Skip to main content

Bone Densitometry

Osteoporosis is preventable and treatable

Osteoporosis is often called the "silent disease," because it doesn’t produce symptoms until a fracture occurs. The bones most likely to break are the hip, spine and forearm. In fact, 1 in 2 women and 1 in 8 men are at risk for fracture or have at least one spinal fracture and don’t know it. Spinal fractures caused by osteoporosis are most often painless, greatly increasing the risk for future fractures. A woman's risk of hip fracture alone, equals her combined risk of developing breast, uterine or ovarian cancer.

The diagnosis and treatment of osteoporosis begins with an objective measurement of your current bone density. Today, when doctors detect bone loss in the earliest stage, treatment is more successful. And, several drug therapies now on the market have been shown to be effective in slowing down or reversing the bone-loss process.

What is bone densitometry?

Bone densitometry, safely, accurately and painlessly measures bone density. An additional capability, Instant Vertebral Assessment™ (IVA), a 10-second, low-dose X-ray scan of the entire spine, allows doctors to see existing vertebral fractures, which may indicate the need for more aggressive treatment, even if bone density results are in the "normal" range.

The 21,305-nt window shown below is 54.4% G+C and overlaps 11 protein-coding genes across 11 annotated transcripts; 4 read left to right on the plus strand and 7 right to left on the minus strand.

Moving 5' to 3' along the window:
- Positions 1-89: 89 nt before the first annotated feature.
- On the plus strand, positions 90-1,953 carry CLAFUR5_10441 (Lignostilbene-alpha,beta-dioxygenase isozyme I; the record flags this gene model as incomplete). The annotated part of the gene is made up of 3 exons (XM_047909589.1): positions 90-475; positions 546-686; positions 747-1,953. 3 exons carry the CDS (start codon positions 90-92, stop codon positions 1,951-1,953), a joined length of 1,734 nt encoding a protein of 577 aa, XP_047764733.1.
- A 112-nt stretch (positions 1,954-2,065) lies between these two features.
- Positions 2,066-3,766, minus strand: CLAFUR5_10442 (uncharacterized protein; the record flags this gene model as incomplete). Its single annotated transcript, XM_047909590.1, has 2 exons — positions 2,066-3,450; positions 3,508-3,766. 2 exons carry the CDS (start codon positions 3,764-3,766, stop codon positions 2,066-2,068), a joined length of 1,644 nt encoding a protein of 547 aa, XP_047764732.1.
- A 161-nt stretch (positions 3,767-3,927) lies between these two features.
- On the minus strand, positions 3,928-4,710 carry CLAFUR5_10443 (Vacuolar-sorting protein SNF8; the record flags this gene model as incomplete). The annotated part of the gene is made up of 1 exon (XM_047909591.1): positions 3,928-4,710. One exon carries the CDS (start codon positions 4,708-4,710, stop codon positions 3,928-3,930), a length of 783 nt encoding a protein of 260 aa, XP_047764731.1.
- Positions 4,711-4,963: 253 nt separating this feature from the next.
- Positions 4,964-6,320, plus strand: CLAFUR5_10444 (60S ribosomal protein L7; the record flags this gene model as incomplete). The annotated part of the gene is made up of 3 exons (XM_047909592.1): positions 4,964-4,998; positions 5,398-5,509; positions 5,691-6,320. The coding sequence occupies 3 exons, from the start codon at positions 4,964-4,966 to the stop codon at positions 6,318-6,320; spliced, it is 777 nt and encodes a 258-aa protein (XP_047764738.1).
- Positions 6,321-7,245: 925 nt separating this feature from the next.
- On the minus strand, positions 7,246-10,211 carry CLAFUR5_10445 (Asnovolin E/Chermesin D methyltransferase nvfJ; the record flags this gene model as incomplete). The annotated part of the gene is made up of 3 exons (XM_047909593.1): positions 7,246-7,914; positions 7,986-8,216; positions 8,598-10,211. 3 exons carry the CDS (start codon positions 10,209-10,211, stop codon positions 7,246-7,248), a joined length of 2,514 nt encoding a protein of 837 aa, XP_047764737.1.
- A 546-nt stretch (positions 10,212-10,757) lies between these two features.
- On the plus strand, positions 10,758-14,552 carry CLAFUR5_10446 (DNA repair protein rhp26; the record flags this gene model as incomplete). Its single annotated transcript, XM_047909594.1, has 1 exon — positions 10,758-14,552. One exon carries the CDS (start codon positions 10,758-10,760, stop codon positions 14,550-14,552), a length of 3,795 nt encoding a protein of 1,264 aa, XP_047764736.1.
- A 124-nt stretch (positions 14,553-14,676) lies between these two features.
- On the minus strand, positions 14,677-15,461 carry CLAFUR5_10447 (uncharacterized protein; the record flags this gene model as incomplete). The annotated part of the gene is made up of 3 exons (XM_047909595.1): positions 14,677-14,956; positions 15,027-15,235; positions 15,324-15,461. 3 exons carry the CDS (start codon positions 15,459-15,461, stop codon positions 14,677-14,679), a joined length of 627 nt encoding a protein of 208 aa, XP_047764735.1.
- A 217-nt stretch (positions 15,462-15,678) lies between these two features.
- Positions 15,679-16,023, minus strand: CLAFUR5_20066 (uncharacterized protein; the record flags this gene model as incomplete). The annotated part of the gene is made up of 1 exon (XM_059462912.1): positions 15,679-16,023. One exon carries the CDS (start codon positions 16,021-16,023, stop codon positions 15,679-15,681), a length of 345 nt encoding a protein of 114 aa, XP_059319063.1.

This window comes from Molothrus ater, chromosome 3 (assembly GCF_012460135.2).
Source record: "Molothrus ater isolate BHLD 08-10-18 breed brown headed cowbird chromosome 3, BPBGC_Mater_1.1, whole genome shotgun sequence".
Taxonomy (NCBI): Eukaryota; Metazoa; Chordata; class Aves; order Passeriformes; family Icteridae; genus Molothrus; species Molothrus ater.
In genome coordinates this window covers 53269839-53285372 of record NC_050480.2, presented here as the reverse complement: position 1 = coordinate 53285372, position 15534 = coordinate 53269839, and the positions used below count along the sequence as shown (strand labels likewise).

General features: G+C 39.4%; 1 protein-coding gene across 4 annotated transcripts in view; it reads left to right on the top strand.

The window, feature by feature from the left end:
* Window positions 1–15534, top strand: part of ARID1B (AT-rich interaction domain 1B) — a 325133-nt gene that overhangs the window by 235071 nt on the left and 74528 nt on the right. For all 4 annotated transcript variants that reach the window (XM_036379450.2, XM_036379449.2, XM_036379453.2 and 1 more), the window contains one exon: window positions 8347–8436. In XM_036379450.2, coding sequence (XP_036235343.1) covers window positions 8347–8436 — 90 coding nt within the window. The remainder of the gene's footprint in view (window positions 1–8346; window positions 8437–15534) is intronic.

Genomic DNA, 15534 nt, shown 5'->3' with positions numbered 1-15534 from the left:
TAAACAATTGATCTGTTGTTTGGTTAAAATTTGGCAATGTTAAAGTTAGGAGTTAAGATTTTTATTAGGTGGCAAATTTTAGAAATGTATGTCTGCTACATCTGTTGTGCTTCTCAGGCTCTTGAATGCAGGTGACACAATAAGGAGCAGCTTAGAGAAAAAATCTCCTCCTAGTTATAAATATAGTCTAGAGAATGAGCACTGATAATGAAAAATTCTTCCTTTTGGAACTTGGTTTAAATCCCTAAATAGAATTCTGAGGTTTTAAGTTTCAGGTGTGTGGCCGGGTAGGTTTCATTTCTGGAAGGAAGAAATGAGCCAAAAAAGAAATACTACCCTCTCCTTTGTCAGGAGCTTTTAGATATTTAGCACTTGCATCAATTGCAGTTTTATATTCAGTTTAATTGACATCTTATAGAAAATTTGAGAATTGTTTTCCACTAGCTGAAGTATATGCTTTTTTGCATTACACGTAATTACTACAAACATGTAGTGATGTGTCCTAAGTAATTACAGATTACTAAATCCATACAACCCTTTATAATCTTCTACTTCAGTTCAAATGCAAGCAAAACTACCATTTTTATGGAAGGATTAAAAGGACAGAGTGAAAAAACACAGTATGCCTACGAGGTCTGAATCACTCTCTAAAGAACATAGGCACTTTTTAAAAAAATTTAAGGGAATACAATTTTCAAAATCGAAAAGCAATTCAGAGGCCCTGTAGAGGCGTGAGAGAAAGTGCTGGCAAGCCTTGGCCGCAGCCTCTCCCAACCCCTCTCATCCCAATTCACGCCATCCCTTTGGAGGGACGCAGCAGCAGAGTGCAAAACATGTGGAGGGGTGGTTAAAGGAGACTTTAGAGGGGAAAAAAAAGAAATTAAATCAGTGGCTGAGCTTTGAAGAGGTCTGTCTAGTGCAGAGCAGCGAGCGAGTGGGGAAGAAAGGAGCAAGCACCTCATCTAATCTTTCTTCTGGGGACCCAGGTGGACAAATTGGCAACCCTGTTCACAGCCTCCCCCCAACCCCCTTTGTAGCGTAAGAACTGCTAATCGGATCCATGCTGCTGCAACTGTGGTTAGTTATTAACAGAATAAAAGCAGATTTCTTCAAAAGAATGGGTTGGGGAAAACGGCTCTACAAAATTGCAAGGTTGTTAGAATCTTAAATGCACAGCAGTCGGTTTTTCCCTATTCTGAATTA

IVA may be performed in conjunction with a bone density test, during the same appointment, and the results are immediately available for the doctor's review. In this way, your doctor can provide a more thorough assessment of your bone health—quickly and conveniently.

Preparing for a bone density scan:

  • Unless instructed otherwise, eat normally on the day of the exam; but avoid taking calcium supplements for at least 24 hours prior to your appointment.
  • Wear loose, comfortable clothing. Sweat suits and other casual attire without zippers, buttons, grommets or any metal are preferred.
  • You should not have had a barium study, radioisotope injection, oral or intravenous contrast material from a CT scan or MRI within seven days prior to your DXA test.

Am I at increased risk of developing osteoporosis?

Your chances of developing osteoporosis are greater if you are female and answer "yes" to any of the following questions:

Are you:

  • Light skinned.
  • Thin or small framed.
  • Approaching or past menopause.
  • Milk intolerant or have a low calcium intake.
  • Cigarette smoker.
  • Excessive alcohol intake.
  • Taking thyroid medication or steroid-based drugs for asthma, arthritis or cancer.

Do you have:

  • A family history of osteoporosis.
  • Chronic intestinal disorders.
  • A sedentary lifestyle.
  • Eating disorders.

For more information, please contact our office.

Osteoporosis prevention and treatment*

There are steps you can take to prevent the development of osteoporosis. Even if you already have the disease, these measures, along with therapies your doctor may prescribe, can help slow its progression.

  • Make calcium-rich foods a regular part of your diet, or consider calcium and vitamin D supplements.
  • Exercise regularly.
  • Don’t smoke.
  • Reduce your intake of soft drinks and coffee.
  • Alcoholic beverage consumption in moderation.
  • Speak with your doctor about testing for bone density and potential fractures.

*For additional information on bone health information, contact the National Osteoporosis Foundation at 202.223.2226 or visit

Image courtesy of HOLOGIC, Inc. and affiliates.